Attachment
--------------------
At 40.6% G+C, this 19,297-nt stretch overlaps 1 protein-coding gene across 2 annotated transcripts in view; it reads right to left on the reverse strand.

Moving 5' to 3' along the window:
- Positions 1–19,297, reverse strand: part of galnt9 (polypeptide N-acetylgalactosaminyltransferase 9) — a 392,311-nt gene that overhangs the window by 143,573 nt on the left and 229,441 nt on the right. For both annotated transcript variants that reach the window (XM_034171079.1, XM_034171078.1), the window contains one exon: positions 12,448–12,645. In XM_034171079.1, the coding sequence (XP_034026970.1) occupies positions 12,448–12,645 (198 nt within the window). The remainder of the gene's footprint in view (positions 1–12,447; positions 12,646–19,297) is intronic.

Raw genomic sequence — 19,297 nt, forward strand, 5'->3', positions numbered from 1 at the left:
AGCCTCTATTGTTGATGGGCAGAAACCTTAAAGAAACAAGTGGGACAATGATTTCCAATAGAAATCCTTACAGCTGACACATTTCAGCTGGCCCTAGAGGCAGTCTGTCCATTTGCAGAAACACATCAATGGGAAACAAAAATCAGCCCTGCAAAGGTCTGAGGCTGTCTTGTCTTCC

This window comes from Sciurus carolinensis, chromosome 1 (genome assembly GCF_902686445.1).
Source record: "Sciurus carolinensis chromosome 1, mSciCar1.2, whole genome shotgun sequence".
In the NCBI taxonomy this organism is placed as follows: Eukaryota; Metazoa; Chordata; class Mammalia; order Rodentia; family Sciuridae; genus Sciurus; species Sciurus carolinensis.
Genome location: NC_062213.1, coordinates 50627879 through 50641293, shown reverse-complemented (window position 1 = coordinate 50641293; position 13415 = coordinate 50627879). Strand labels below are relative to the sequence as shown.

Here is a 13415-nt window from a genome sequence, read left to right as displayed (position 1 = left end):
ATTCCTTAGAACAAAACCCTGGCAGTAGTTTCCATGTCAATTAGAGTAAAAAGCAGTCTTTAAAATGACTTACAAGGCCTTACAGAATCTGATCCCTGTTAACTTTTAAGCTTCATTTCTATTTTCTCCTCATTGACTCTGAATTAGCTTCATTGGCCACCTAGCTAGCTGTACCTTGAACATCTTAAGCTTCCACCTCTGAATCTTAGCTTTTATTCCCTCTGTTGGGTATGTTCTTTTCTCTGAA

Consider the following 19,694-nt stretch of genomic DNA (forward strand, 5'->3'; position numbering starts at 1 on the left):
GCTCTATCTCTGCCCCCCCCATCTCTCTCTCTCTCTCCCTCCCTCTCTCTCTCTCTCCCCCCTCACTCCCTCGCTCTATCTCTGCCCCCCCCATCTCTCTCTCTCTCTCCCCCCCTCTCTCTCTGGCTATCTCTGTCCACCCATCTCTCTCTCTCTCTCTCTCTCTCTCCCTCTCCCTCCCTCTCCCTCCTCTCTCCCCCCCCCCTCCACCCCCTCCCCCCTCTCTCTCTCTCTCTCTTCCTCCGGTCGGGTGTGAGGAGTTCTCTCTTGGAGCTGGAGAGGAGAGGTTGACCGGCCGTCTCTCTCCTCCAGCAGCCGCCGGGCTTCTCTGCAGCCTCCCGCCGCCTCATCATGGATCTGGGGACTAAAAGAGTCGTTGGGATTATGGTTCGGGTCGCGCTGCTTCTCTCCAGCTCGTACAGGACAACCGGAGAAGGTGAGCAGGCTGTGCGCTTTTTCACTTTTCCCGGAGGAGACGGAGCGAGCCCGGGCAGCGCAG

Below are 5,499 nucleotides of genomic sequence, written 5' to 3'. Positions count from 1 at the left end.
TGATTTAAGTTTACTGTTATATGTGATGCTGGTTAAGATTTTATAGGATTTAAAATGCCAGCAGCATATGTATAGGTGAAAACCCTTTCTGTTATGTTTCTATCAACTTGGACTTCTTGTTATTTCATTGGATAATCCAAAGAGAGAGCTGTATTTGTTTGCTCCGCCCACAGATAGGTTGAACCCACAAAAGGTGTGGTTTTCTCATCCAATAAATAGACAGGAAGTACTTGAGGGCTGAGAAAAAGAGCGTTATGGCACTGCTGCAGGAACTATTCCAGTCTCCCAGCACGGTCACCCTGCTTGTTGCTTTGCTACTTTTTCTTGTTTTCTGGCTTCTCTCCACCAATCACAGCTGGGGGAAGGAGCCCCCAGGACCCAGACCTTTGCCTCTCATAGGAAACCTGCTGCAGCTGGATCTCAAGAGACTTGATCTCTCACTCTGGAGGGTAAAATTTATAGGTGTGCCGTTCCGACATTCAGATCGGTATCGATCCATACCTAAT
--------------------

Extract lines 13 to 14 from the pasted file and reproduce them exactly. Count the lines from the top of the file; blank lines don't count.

GCTCTATCTCTGCCCCCCCCATCTCTCTCTCTCTCTCCCTCCCTCTCTCTCTCTCTCCCCCCTCACTCCCTCGCTCTATCTCTGCCCCCCCCATCTCTCTCTCTCTCTCCCCCCCTCTCTCTCTGGCTATCTCTGTCCACCCATCTCTCTCTCTCTCTCTCTCTCTCTCCCTCTCCCTCCCTCTCCCTCCTCTCTCCCCCCCCCCTCCACCCCCTCCCCCCTCTCTCTCTCTCTCTCTTCCTCCGGTCGGGTGTGAGGAGTTCTCTCTTGGAGCTGGAGAGGAGAGGTTGACCGGCCGTCTCTCTCCTCCAGCAGCCGCCGGGCTTCTCTGCAGCCTCCCGCCGCCTCATCATGGATCTGGGGACTAAAAGAGTCGTTGGGATTATGGTTCGGGTCGCGCTGCTTCTCTCCAGCTCGTACAGGACAACCGGAGAAGGTGAGCAGGCTGTGCGCTTTTTCACTTTTCCCGGAGGAGACGGAGCGAGCCCGGGCAGCGCAG

Below are 5,499 nucleotides of genomic sequence, written 5' to 3'. Positions count from 1 at the left end.